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Demonstrators in central Istanbul protest the detention of three people on charges arising from their participation in a show of solidarity with pro-Kurdish newspaper Özgür Gündem, June 21, 2016. Police on August 16 raided the newspaper's offices and detained at least 21 journalists following a court order temporarily shuttering the newspaper. (AFP/Ozan Kose)

Turkish court arraigns newspaper editors, columnist on terrorism charges

August 23, 2016 12:48 PM ET

New York, August 23, 2016 - Turkish authorities should immediately drop all charges against two newspaper editors and a columnist jailed on terrorism charges and release them without delay, the Committee to Protect Journalists said today.

An Istanbul court last night arraigned Bilir Kaya and İnan Kızılkaya, editor and news editor of Özgür Gündem, respectively, on charges of "being a member of a [terrorist] organization," the pro-Kurdish newspaper reported on its website. The two were sent to Istanbul's Metris Prison, pending trial. An Istanbul court on August 19 also arraigned columnist and board member Aslı Erdoğan on charges of "being a member of a [terrorist] organization" and "provoking the people to animosity and hatred," CPJ reported at the time. The journalists denied the charges, according to press reports.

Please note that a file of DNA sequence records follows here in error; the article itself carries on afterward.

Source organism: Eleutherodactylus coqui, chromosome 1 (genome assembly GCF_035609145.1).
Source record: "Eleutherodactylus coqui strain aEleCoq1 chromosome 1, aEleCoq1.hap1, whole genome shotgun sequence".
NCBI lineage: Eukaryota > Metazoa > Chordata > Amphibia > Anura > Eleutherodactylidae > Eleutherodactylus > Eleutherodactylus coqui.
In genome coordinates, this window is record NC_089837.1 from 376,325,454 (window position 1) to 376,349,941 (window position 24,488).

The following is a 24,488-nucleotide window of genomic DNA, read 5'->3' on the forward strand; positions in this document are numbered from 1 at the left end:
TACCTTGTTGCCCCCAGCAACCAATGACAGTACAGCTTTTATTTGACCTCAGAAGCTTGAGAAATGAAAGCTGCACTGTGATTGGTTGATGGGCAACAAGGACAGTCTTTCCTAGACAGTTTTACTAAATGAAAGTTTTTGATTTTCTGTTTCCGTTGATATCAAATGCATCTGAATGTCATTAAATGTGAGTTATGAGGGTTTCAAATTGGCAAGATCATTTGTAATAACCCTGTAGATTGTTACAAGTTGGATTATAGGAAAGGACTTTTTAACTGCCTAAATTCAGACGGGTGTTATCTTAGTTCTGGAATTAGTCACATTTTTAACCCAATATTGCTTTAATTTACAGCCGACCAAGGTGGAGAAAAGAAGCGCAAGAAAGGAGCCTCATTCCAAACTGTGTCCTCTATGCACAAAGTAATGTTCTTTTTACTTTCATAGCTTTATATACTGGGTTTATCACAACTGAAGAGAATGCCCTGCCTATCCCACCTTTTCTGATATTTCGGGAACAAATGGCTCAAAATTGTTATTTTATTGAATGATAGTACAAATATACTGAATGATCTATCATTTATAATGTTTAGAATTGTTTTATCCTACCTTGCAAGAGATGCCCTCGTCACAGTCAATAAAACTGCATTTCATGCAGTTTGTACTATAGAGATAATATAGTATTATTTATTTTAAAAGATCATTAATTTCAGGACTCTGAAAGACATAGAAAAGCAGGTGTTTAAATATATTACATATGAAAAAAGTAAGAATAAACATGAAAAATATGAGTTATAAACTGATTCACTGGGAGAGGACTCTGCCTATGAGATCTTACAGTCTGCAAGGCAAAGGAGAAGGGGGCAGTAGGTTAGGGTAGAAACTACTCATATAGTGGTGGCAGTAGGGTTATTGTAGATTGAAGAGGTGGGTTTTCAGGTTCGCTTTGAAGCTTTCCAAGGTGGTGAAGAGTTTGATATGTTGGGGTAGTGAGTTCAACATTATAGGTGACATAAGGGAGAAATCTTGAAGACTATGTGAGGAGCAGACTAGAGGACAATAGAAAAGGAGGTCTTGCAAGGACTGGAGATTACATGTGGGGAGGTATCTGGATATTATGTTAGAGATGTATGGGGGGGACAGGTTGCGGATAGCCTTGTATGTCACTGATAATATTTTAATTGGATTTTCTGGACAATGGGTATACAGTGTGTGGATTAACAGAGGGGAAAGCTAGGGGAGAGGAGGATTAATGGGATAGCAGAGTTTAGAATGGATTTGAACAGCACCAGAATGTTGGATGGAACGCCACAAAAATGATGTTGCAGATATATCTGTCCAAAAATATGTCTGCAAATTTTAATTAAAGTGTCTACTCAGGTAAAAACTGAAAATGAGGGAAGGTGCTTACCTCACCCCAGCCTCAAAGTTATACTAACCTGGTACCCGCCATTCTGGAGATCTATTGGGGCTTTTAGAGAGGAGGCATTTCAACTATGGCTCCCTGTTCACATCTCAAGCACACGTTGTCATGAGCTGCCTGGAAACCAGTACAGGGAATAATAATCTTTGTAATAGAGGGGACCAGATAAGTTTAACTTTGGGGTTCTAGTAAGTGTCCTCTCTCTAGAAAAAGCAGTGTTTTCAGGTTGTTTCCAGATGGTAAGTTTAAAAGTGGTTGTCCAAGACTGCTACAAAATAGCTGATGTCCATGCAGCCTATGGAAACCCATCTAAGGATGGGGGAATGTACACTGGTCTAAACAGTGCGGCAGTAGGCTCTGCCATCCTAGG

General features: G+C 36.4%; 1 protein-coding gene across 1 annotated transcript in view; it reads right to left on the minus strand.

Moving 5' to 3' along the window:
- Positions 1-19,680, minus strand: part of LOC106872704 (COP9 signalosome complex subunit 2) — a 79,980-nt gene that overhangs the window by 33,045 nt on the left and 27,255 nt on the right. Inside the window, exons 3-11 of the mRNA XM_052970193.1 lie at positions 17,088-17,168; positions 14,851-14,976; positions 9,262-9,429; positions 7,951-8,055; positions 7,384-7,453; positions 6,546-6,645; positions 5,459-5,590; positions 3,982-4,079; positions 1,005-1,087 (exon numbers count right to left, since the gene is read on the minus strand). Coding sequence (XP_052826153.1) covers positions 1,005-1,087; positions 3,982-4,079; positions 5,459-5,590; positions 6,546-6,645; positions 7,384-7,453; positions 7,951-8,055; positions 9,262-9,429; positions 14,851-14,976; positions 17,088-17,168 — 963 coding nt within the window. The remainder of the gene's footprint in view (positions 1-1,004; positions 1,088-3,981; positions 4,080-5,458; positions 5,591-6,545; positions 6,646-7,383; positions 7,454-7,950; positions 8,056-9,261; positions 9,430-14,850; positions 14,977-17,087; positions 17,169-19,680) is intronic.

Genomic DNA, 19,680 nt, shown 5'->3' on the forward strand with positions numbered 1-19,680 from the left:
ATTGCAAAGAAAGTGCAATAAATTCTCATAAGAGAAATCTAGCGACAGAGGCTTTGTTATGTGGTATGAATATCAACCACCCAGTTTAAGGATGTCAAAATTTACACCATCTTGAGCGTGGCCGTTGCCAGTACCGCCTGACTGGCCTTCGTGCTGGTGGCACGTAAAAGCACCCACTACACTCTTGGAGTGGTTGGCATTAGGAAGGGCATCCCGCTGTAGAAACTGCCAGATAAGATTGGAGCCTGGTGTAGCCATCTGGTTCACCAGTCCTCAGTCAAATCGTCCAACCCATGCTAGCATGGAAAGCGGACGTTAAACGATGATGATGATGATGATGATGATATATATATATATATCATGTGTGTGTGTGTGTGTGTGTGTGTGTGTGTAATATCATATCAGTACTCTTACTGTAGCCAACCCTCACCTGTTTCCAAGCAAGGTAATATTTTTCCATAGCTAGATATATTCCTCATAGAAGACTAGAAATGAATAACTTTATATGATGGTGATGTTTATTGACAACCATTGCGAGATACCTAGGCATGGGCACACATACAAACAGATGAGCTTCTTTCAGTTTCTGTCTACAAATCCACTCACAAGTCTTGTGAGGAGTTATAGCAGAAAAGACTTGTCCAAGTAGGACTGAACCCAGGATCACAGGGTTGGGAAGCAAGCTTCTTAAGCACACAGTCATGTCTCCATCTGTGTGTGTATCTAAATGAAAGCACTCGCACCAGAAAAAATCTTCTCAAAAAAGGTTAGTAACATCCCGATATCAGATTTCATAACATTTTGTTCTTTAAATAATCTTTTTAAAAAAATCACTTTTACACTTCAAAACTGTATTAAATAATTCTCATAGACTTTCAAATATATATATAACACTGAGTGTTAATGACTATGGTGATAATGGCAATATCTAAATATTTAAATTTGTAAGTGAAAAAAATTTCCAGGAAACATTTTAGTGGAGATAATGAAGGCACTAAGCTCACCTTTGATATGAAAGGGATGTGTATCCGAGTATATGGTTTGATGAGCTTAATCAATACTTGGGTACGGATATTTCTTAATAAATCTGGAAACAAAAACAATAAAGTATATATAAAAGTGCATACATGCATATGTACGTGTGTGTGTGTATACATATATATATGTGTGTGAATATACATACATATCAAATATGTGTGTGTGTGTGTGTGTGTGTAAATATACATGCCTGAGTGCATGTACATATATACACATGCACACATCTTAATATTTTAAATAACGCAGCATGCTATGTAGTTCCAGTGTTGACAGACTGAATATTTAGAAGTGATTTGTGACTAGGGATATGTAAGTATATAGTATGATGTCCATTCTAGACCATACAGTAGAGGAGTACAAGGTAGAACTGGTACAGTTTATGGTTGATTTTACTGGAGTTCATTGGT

"Bilir Kaya, İnan Kızılkaya, Aslı Erdoğan, and Özgür Gündem's staff have stood firmly and courageously against a relentless crackdown on press freedom in Turkey," CPJ Europe and Central Asia Program Coordinator Nina Ognianova said. "These journalists are not terrorists; they are bulwarks of fearless journalism in the face of a terrifying arrest campaign, and they have no business being in prison."

Authorities have for years subjected Özgür Gündem and its staff to persistent judicial harassment, accusing it of fomenting separatism and affiliation with the Kurdistan Workers' Party (PKK), which the Turkish government classes as a terrorist group. After a court ordered the newspaper to stop publishing, police on August 16 raided and sealed its offices, detaining at least 17 of its staff and at least four other reporters who were there to cover the raid, CPJ reported at the time.

The newspaper has since continued to publish in cooperation with the socialist weekly Atılım, which has published daily special editions produced by Özgür Gündem's staff under the banned daily's logo. A court ordered all copies of yesterday's special edition confiscated.

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